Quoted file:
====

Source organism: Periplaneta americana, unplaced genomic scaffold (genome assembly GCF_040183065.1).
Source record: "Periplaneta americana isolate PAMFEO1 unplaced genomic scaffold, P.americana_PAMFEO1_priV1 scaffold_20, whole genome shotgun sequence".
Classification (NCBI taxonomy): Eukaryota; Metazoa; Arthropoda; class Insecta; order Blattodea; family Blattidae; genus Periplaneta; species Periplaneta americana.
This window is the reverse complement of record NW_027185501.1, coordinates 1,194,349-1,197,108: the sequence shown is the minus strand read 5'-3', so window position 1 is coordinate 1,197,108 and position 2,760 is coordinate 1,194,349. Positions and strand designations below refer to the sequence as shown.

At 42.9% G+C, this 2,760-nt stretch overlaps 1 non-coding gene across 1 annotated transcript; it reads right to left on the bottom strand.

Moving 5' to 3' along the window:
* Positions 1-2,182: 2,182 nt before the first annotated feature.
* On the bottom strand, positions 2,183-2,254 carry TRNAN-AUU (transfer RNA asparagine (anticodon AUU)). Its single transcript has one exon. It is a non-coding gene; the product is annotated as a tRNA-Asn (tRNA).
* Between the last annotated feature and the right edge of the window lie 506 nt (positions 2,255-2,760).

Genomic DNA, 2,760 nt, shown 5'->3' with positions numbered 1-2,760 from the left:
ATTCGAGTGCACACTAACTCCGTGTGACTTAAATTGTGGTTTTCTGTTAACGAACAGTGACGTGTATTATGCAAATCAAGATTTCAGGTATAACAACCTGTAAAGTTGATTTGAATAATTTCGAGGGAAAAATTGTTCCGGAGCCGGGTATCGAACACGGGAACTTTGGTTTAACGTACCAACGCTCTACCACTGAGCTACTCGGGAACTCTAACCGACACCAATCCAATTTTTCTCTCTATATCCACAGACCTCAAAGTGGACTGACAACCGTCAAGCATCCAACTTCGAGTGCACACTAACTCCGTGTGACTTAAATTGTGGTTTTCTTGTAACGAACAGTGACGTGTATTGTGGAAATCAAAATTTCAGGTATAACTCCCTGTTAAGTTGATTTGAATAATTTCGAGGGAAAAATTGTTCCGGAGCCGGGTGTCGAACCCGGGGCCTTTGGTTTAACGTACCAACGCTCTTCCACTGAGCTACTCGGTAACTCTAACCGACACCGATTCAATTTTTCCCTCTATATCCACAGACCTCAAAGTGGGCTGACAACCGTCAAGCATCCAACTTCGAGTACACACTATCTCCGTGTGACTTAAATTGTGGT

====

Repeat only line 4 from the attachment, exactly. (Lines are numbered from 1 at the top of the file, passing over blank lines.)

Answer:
This window is the reverse complement of record NW_027185501.1, coordinates 1,194,349-1,197,108: the sequence shown is the minus strand read 5'-3', so window position 1 is coordinate 1,197,108 and position 2,760 is coordinate 1,194,349. Positions and strand designations below refer to the sequence as shown.